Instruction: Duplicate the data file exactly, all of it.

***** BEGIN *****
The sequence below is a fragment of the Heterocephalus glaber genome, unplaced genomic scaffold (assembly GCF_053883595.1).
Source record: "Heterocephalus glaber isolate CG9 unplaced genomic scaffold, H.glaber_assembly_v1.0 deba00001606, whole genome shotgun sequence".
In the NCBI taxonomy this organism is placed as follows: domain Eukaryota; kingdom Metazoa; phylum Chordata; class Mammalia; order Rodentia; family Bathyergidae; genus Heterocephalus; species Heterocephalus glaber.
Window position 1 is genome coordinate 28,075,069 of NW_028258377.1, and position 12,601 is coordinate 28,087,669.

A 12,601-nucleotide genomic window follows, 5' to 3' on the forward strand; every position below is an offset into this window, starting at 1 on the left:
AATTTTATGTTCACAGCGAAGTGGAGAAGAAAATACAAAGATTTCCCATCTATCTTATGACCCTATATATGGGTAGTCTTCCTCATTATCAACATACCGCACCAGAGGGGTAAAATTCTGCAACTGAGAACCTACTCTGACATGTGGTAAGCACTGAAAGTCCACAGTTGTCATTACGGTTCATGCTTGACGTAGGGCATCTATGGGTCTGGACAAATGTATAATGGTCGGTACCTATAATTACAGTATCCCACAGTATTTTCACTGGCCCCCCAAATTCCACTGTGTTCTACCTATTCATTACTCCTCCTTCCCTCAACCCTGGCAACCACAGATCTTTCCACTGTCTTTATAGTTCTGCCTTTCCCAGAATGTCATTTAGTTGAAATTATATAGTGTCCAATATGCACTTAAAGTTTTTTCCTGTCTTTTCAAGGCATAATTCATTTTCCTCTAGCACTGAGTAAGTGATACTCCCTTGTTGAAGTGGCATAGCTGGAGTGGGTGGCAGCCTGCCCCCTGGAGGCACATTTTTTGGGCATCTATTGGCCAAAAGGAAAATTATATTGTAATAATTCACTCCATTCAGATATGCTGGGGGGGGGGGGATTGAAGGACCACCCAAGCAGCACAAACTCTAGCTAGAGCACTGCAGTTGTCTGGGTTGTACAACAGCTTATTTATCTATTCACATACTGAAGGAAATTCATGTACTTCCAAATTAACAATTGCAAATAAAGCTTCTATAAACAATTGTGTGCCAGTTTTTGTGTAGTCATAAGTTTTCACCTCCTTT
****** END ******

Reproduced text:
The sequence below is a fragment of the Heterocephalus glaber genome, unplaced genomic scaffold (assembly GCF_053883595.1).
Source record: "Heterocephalus glaber isolate CG9 unplaced genomic scaffold, H.glaber_assembly_v1.0 deba00001606, whole genome shotgun sequence".
In the NCBI taxonomy this organism is placed as follows: domain Eukaryota; kingdom Metazoa; phylum Chordata; class Mammalia; order Rodentia; family Bathyergidae; genus Heterocephalus; species Heterocephalus glaber.
Window position 1 is genome coordinate 28,075,069 of NW_028258377.1, and position 12,601 is coordinate 28,087,669.

A 12,601-nucleotide genomic window follows, 5' to 3' on the forward strand; every position below is an offset into this window, starting at 1 on the left:
AATTTTATGTTCACAGCGAAGTGGAGAAGAAAATACAAAGATTTCCCATCTATCTTATGACCCTATATATGGGTAGTCTTCCTCATTATCAACATACCGCACCAGAGGGGTAAAATTCTGCAACTGAGAACCTACTCTGACATGTGGTAAGCACTGAAAGTCCACAGTTGTCATTACGGTTCATGCTTGACGTAGGGCATCTATGGGTCTGGACAAATGTATAATGGTCGGTACCTATAATTACAGTATCCCACAGTATTTTCACTGGCCCCCCAAATTCCACTGTGTTCTACCTATTCATTACTCCTCCTTCCCTCAACCCTGGCAACCACAGATCTTTCCACTGTCTTTATAGTTCTGCCTTTCCCAGAATGTCATTTAGTTGAAATTATATAGTGTCCAATATGCACTTAAAGTTTTTTCCTGTCTTTTCAAGGCATAATTCATTTTCCTCTAGCACTGAGTAAGTGATACTCCCTTGTTGAAGTGGCATAGCTGGAGTGGGTGGCAGCCTGCCCCCTGGAGGCACATTTTTTGGGCATCTATTGGCCAAAAGGAAAATTATATTGTAATAATTCACTCCATTCAGATATGCTGGGGGGGGGGGGATTGAAGGACCACCCAAGCAGCACAAACTCTAGCTAGAGCACTGCAGTTGTCTGGGTTGTACAACAGCTTATTTATCTATTCACATACTGAAGGAAATTCATGTACTTCCAAATTAACAATTGCAAATAAAGCTTCTATAAACAATTGTGTGCCAGTTTTTGTGTAGTCATAAGTTTTCACCTCCTTT